Radical Genuineness: What Can DBT Teach Us About How to be Eating Disorder Clinicians? (Part 2)

Jan 19, 2023 | DBT for Specific Populations

This feature by Leslie Karwoski Anderson, PhD is Part 2 of 2 in a series about DBT for eating disorders. In the first part, Leslie addresses her experience working with DBT as an eating disorder clinician and the first of five Eating Disorder skills she will discuss in this blog. In this second part, she will discuss the remaining four Eating Disorder skills, including Radical Acceptance, Validation, Effective Eating, and Non-judgmentalness.

Here in part two of this blog, I continue with some of the DBT for Eating Disorders skills that we teach our clients, and some thoughts about how we, as clinicians, might apply them in our own lives. In the last blog, we addressed Radical Genuineness. In this part two, we will cover Radical Acceptance, Validation, Effective Eating, and Non-judgmentalness.

Radical acceptance: We all know radical acceptance means accepting reality just as it is, including the parts we like and don’t like. This means we accept our bodies: their shape, their size, what they can do for us, and what their limitations might be. We also accept that the society we live in is often very critical of our bodies, and that much of that messaging comes from a capitalist system that profits from selling us products that promise to help us change our bodies. Radical acceptance can be one of the hardest DBT skills, and I think it can be so powerful to accept ourselves as we are rather than buying into the self-judgment that society is so quick to encourage.

Validation: how do you practice validation with ED clients? I used to unhesitatingly validate their wish to be thin. “Of course you want to be slim and attractive. We all do.” I think it could even be invalidating NOT to acknowledge how normative that is. More recently I have started questioning the way that I validate that wish. I don’t want to give the impression that I agree with the importance that society places on being attractive and thin. I was taught the same thing, but that doesn’t mean it’s true. It really feels like an important dialectic to balance personally — understanding fully how powerful and true these thoughts may feel while also remembering that they are not.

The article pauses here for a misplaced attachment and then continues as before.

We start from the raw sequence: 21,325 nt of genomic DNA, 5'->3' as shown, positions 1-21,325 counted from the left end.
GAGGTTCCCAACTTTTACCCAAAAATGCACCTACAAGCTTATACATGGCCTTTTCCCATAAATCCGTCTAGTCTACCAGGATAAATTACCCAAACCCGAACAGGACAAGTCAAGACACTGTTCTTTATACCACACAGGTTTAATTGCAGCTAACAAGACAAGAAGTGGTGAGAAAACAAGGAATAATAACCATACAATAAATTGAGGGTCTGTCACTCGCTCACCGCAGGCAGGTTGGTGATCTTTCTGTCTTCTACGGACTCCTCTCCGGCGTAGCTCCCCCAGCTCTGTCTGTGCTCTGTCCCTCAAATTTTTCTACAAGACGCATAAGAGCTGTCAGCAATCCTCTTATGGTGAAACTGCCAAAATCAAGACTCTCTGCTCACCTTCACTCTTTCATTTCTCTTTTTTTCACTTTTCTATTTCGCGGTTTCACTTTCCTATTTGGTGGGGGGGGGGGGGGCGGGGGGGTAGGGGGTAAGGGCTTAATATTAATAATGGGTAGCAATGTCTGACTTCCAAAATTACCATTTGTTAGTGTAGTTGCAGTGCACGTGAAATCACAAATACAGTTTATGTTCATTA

Effective Eating: DBT defines effective eating as eating a variety of foods from each food group (“All foods are good foods in moderation”), and eating according to hunger and fullness cues. I will add the disclaimer that many ED patients do not experience hunger and/or fullness cues because their disordered eating has changed how their body responds. However, the eventual goal is to eat when hungry and stop eating when full. This is in direct contrast to Diet Culture, which tells us to eat in a restrictive way regardless of whether we are hungry, and that (depending on the current diet trends), any food that is processed, or with fat, or sugar, or carbs is “bad.” We as ED therapists want our clients to be able to both enjoy some cookies or ice cream when they feel like having some and to avoid binging on the whole package because they don’t notice when they are satiated. And perhaps we can be much more effective advocates of this approach if we practice it ourselves.

Non-judgmentalness: I can’t think of any humans that don’t struggle with self-judgment and comparisons, and I think ED patients may struggle the most! Our ED patients have harsh judgments towards themselves: their shape, their size, their level of exercise, their grades, even their right to exist. They judge foods as “good” or “bad,” “healthy” or “unhealthy.” They judge others, especially by making comparisons that make them feel worse about themselves. As therapists, we have to be aware of our own judgmental language. It might be acceptable to tell a friend that you are struggling not to eat “junk food” and have been “lazy” about working out lately, but this is exactly the type of self-judgment that we want to help our ED clients to get away from. And maybe dropping this type of self-judgment would be just as helpful to ourselves as it is to our clients.

This blog is meant to be more “food for thought” than prescriptive. I know that it is possible to be an effective therapist while struggling with some of the same issues that your clients struggle with. We all navigate our personal journeys with our bodies and appearances differently. At the same time, it is important to be mindful of your own approach to these issues when treating clients with ED. As DBT therapists, we know the value of applying DBT skills in our own lives. The specific DBT for ED skills can be so impactful for us to employ in our own lives and model for our patients.

Interested to read more about DBT for Eating Disorders? Click here!

Leslie Karwoski Anderson, PhD, FAED, is an Associate Clinical Professor and the Training Director at the UC San Diego Eating Disorders Center for Treatment and Research. She trains nationally and internationally on DBT and DBT for Eating Disorders. Read her full bio here.


Disclaimer: The Behavioral Tech Institute blog is designed to facilitate the sharing of ideas, experiences, and insights related to Dialectical Behavior Therapy (DBT). The content and views expressed in the articles, comments, and linked resources are those of the individual authors and do not necessarily reflect the views, policies, or positions of Behavioral Tech Institute or staff. Content is provided for information and discussion purposes only and is not intended as professional advice. Contributors to the Behavioral Tech Institute blog are independent, and their participation does not represent an endorsement by Behavioral Tech Institute.

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